The dreamed-of fitness market of aging baby boomers has begun to make related buying decisions at the newsstands, and is creating publishing success where there used to be red ink. Weider Publications Inc. launched Living Fit (for women) in 1994 and Prime Health & Fitness (for men) in 1995. Both publications now outsell the industry average for their magazine categories. It seems to me that something in the appeal of these magazines is worth watching by fitness-services marketers. They navigate a number of the gray areas that fitness centers must cope with in trying to serve the graying area of the market:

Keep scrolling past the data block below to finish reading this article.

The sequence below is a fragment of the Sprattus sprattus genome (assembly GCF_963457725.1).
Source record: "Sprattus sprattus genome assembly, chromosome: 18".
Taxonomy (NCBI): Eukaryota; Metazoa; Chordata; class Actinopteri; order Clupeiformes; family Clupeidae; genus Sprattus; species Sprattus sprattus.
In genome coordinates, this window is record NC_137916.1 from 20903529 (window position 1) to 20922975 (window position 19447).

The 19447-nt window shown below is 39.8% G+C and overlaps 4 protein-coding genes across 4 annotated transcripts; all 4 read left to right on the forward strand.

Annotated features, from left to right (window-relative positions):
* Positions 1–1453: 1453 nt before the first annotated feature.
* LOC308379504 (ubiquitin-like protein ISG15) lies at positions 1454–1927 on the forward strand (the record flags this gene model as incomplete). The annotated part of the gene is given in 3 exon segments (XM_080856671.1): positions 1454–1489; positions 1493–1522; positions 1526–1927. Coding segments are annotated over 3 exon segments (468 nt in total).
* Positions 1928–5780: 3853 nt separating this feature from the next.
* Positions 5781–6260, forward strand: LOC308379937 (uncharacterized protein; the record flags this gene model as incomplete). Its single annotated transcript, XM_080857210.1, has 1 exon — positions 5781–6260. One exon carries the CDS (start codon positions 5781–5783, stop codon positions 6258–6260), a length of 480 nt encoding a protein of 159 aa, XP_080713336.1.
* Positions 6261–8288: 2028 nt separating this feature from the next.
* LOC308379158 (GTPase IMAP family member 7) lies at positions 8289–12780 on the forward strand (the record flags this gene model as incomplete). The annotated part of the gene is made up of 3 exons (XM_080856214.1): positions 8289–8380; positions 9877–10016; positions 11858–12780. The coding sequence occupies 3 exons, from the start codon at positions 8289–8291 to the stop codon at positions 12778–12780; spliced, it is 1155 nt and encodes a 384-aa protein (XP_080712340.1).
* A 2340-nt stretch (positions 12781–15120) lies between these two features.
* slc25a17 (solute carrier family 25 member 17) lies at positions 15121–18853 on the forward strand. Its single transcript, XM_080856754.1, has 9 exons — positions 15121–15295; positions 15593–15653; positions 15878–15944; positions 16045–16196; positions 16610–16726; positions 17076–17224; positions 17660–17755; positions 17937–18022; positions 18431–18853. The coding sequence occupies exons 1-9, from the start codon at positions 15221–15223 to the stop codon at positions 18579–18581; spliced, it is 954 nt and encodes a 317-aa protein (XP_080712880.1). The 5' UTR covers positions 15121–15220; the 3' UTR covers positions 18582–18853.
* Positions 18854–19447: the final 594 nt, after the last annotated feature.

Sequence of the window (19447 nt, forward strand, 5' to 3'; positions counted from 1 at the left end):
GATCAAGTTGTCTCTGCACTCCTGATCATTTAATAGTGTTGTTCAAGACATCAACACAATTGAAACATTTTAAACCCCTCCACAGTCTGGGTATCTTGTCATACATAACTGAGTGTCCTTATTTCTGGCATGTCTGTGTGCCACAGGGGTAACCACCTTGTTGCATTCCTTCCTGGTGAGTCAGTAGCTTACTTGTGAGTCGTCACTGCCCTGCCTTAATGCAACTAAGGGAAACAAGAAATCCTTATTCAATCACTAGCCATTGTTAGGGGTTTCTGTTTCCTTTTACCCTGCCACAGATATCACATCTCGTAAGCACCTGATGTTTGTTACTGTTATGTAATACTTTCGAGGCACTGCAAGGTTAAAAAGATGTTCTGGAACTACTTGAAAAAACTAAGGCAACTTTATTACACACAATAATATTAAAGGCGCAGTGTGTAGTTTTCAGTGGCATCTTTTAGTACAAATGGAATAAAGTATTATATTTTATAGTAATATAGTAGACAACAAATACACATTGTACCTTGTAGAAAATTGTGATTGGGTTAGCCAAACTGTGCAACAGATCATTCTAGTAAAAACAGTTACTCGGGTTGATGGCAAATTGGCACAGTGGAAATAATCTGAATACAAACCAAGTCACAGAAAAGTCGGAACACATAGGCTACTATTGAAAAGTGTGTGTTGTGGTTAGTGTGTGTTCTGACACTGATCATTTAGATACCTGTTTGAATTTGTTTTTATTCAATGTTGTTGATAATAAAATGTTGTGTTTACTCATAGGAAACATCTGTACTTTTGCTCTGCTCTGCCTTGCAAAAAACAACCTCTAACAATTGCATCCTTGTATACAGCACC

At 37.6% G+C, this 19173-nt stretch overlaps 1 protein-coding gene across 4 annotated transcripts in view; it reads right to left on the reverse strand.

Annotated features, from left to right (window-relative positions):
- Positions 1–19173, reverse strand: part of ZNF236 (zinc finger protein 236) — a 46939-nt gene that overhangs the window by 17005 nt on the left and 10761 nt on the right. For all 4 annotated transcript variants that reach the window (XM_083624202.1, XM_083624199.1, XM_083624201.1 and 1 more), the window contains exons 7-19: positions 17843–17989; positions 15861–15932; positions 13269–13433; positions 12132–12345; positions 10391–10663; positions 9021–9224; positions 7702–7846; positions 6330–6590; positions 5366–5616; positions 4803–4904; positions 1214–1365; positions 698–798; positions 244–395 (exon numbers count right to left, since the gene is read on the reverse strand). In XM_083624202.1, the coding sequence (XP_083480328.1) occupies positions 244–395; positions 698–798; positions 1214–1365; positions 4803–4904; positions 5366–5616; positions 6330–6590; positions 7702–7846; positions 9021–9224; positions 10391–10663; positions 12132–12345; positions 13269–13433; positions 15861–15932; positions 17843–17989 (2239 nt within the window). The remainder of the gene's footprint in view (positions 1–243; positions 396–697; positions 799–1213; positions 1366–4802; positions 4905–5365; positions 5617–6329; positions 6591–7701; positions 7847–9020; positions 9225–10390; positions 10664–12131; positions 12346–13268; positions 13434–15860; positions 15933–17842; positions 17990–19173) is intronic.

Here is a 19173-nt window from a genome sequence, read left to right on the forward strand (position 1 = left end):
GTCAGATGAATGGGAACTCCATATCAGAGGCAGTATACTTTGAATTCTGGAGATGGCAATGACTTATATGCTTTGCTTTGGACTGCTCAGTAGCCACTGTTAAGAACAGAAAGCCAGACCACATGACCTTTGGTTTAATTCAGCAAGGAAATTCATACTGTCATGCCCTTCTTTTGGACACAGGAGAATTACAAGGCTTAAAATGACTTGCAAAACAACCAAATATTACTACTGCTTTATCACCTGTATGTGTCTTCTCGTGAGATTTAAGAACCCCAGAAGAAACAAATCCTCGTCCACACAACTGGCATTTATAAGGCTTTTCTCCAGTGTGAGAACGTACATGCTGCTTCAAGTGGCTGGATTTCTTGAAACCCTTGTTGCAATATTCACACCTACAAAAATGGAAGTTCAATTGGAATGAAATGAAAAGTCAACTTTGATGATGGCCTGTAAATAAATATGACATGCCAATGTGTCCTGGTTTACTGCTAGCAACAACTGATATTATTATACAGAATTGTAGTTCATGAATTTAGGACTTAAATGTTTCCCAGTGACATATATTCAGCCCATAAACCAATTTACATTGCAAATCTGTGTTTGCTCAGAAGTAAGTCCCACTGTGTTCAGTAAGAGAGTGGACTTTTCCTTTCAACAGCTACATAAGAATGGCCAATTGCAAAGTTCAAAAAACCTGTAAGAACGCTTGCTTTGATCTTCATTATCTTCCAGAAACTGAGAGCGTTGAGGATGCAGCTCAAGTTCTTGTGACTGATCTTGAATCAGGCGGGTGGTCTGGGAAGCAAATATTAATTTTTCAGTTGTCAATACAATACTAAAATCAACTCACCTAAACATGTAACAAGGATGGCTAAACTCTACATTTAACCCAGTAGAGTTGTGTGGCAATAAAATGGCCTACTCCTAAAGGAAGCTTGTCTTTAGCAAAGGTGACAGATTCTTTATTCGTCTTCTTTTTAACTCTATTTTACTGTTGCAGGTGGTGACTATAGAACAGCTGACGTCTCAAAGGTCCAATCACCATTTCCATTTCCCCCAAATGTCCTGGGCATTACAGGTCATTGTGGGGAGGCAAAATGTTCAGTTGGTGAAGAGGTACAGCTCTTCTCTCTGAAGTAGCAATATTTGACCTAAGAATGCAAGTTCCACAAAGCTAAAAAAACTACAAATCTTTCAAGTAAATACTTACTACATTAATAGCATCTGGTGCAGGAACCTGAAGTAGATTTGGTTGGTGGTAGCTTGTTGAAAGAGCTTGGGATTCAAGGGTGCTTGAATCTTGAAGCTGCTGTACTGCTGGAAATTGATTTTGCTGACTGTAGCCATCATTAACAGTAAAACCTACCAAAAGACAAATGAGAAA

* When are enough people old enough for a viable older market? Weider’s older-adult publications seemed to time their entry to just after the pioneer publications in the field tried and almost succeeded. Weider learned from Longevity magazine’s mistakes, and picked up its hard-found subscriber list.

* How do you market to an age-defined group without offending them about their age? Living Fit’s cover positions the magazine as “A guide to fitness at any age” (clever!). Prime keeps it lower-key; an early publisher’s statement said, “We’re dedicated to the confident, active man over 35,” but there’s no prominent display of the age issue. (If they say 35 are they expecting a 45-plus readership?)

Long distance call ?ards for local and international calls are relevant, popular, quite fresh choice. The main plus of international call cards for worldwide phone calls is their very cheap cost, thanks to which there’s a big savings.

Sorry, the comment form is closed at this time.

   
© 2012 Cojoirish.org Theme by cojoirish.org